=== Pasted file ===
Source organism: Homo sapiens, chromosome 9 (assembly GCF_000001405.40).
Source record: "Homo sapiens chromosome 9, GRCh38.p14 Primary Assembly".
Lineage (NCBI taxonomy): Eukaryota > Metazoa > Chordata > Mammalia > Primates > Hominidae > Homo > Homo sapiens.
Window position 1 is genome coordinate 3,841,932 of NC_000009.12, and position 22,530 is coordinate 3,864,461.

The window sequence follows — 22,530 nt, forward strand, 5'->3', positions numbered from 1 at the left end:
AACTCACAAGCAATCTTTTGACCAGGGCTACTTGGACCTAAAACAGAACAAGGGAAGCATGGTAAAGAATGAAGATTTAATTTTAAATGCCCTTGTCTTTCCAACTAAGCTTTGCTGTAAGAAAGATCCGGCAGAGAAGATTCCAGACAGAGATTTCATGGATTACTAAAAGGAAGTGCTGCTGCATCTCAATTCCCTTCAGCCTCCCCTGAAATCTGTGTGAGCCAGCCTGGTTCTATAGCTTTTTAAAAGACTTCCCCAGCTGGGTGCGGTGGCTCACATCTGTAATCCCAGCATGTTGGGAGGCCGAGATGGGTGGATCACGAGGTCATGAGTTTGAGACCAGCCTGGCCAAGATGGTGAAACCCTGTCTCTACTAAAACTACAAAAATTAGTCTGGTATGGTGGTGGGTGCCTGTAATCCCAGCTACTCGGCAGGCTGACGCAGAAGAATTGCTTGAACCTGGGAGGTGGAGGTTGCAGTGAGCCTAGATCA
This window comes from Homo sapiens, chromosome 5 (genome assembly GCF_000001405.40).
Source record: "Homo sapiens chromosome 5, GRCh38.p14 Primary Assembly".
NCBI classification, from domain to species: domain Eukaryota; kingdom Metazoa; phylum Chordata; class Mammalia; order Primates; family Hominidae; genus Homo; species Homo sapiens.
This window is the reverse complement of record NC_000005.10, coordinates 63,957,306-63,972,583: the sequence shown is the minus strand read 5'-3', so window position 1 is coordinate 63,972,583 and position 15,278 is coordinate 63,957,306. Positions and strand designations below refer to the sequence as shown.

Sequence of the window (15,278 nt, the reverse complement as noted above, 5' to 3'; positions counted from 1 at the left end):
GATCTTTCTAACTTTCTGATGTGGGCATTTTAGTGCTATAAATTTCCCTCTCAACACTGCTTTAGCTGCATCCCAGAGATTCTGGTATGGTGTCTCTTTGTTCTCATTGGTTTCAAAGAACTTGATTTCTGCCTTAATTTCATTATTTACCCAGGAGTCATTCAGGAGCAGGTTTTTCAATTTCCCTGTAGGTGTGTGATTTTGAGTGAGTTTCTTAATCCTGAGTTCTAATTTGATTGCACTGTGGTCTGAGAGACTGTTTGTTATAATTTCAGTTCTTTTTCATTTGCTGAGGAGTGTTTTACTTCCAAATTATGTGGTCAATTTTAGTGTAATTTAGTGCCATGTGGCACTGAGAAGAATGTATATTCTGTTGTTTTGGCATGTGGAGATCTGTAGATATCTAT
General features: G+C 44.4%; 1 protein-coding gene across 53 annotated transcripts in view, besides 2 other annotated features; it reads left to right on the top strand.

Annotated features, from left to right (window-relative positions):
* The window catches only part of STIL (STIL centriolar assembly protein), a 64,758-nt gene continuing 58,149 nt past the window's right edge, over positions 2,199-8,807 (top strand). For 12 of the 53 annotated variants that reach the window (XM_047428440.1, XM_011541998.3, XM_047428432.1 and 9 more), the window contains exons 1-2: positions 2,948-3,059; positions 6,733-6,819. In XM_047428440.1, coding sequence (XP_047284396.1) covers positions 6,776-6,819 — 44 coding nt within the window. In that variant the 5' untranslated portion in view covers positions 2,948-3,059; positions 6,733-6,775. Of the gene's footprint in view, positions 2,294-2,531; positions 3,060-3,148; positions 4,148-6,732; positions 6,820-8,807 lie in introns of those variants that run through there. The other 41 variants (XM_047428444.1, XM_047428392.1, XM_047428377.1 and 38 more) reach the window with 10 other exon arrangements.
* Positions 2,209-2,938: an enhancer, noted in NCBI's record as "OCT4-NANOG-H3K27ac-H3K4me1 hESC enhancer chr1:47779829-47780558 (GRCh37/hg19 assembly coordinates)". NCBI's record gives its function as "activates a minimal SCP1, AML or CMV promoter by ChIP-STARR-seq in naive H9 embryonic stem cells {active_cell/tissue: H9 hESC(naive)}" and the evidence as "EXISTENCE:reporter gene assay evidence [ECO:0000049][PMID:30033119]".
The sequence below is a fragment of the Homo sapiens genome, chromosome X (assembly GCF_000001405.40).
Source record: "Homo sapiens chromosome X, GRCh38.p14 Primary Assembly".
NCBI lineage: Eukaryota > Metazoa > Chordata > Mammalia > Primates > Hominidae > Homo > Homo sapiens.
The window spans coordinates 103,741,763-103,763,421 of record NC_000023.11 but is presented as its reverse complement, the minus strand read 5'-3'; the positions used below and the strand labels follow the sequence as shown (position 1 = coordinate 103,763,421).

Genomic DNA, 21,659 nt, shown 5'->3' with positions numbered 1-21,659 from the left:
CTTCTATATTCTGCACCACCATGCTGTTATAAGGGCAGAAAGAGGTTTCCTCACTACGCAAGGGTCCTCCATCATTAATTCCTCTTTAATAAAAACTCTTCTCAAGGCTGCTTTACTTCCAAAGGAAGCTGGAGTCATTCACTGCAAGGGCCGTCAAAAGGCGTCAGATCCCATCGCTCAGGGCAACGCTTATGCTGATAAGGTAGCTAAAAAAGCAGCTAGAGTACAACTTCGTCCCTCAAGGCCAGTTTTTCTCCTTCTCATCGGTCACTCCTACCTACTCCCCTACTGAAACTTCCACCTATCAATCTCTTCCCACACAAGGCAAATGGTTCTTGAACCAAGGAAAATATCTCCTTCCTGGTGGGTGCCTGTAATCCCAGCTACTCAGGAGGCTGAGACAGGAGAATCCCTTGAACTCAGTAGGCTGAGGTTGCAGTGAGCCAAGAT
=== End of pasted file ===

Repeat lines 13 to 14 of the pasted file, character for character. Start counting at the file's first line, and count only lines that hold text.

General features: G+C 44.4%; 1 protein-coding gene across 53 annotated transcripts in view, besides 2 other annotated features; it reads left to right on the top strand.

Annotated features, from left to right (window-relative positions):